Tarot and the color black are two of my favorite things so when I discovered a deck that was designed to be a perfect fusion of the two I pre-ordered it as soon as I had the chance. It is dark, mysterious, cosmic, and poetic from it’s self-described timeless art style to the delicately chosen symbolism found both on the cards and within the accompanying guidebook.
From the mind of designer and illustrator, Arthur Wang, comes a deck worthy not only of avid tarot readers and deck collectors but also of art lovers and admirers of elegant design.
The 79-card deck is held inside a foil-stamped book-style box that gently, but securely snaps shut with a magnetic closure. The entirety of the outside and inner flap of the box is decorated with a textured and reflective starmap.
The cover includes the name of the deck, of course, while the inside of the flap has one of Martin Luther King’s most iconic and thought-provoking quotes. The quote serves as a prelude to the reflective quality of some of the deck’s intricate detailing that shines against the black card finish.
Unlike other decks that come with replaceable card boxes that tear easily and offer hardly any protection to the deck or boxes too bulky to store and travel with, the True Black Tarot offers a keepsake box that will keep the cards and guide booklet safe, be an appropriate size for both display and travel, and serve as a statement piece in and of itself that anyone would be proud to own.
Card Back and Card Stock
The art on the back of cards is typically not as important as the key artworks on the other side of them, but even still the card back design for this deck is the most aesthetically stunning I have ever seen and as of yet there is nothing else on the market that quite compares to it.
The foil-stamped starmap across a pure matte black background looks like a secret blueprint of the heavens. It’s a testament to the creator’s attentiveness and care, and is sure to intrigue any reader to find out what visuals await on the other side.
The card stock, according to the product website, is 50% thicker than a standard RWS deck, so if you’re a stickler for cards that are easy to shuffle Riffle and Bridge style then this may be something to keep in mind when considering making the purchase. The creator intentionally chose such an uncommonly thick tarot card stock as his hope was that each individual card would be able to last the wear and tear of time and the elements.
The cards were manufactured to be scratch resistant and splash resistant with a velvety-soft feel and hand-edged in black paint, a remarkable feat for a deck of cards.
Though I agree with the creator in calling his art style timeless, I would logistically classify it as life-like with a three dimensional quality that leaves plenty of room for fantasy and inclusive ambiguity. The play of shadow and light throughout each piece feels as though you could almost reach out and touch the imagery.
Wang described the artistic direction of his illustrations as “a style that refuses to be placed in any specific era or time, each card emerges from the darkness a story in itself, embodied in a painting that is both ancient and contemporary.“
Mood wise, I would say the deck has a fiery and assertive personality given the bold accents of golden yellows and scarlet reds, the deepest black that gives depth to every detail, and the light-catching gloss designs on all 22 of the Major Arcana cards that call for attention.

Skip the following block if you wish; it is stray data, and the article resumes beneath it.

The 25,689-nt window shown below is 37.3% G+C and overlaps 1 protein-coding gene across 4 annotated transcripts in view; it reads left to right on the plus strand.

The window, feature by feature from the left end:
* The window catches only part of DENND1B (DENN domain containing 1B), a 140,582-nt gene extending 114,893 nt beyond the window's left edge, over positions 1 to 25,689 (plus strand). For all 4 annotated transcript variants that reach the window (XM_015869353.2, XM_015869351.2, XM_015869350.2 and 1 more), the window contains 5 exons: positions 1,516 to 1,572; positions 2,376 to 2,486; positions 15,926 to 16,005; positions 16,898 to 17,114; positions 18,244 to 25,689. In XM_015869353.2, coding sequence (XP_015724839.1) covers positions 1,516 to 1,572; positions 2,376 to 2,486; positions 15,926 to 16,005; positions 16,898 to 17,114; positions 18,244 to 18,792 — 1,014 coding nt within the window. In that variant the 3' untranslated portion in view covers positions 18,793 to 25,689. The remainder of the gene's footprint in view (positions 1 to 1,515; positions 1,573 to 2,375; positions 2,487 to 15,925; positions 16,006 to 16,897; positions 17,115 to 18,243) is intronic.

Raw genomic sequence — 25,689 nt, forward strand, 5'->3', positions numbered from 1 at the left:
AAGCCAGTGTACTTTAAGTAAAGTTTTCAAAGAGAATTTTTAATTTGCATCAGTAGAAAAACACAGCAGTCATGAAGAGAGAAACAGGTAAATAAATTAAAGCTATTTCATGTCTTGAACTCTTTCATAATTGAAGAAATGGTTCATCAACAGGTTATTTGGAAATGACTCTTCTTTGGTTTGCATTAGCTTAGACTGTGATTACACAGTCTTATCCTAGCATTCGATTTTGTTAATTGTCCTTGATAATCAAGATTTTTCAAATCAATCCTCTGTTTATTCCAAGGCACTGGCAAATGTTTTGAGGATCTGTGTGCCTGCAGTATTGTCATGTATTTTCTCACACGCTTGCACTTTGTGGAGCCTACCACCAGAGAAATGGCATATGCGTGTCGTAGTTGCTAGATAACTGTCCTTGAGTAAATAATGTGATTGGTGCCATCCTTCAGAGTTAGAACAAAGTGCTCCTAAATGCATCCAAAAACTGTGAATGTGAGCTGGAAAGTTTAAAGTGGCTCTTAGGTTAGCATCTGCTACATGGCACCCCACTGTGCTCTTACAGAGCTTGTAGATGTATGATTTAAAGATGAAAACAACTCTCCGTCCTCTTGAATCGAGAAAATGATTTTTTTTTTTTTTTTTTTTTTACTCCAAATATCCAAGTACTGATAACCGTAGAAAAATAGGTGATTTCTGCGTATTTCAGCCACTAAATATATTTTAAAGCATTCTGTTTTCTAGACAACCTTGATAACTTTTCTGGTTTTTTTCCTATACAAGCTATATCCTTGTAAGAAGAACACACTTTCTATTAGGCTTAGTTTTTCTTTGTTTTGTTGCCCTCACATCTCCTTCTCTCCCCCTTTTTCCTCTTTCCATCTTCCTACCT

Guidebook and Lore
The guidebook is small in the sense that it was made to fit inside the card box but it is filled with all the information and insight a tarot reader would possibly need or want to understand the symbolism unique to the True Black Tarot deck.
At the heart of the deck’s messaging is the interconnectedness of all, and the unifying way in which humans throughout every land and epoch have looked to the stars for guidance, omens, and tales.
Given Wang’s fascination with anthropological folklore, paranormal studies, and witchcraft from numerous time periods and geographical locations, “the marriage of his occult studies with his design background was an easy connection to make,” as he put it on his About page.
The level of careful thought and cosmic reflection that he put into the creative and literary aspects of this deck are as evident in his art as they are in his words. Should you desire to learn the meaning of the cards from Wang’s perspective the guidebook will provide that, but each card artwork also invites readers to develop their own intuitive interpretations overtime.
Red is technically my favorite color if black isn’t an option so it’s no wonder that my favorite card in the deck, Judgement, includes an angel-winged figure with knee-length red hair blazing behind her. The Lovers card, which is also heavily accented with red, holds a comfortable spot amongst my favorites as well, but honestly the art quality is unwaveringly spectacular throughout the deck that it’s difficult not to love them all.
The Devil card (pictured at the very beginning of this article as the cover image) also deserves a highlight as I have never seen a visual interpretation of the card that exudes such striking awe – from the wings and floating crown of gold to the four armed figure to whom the wings belong hovering amongst dripping, gold chains, it is a work of art I would be proud to display in larger form on my wall.
The Sun and Moon cards possess illustrations entirely unique to the True Black Tarot of their own, and the iconic Three of Swords depicts a heart that truly looks as though it once belonged to something living.
I could continue describing everything I admire about this deck but I would need to go through all 79 cards to accomplish that task, so instead I will leave you with my clear and fervent adoration of the True Black Tarot and the mystery of what magic and light still await within this deck’s star-filled darkness.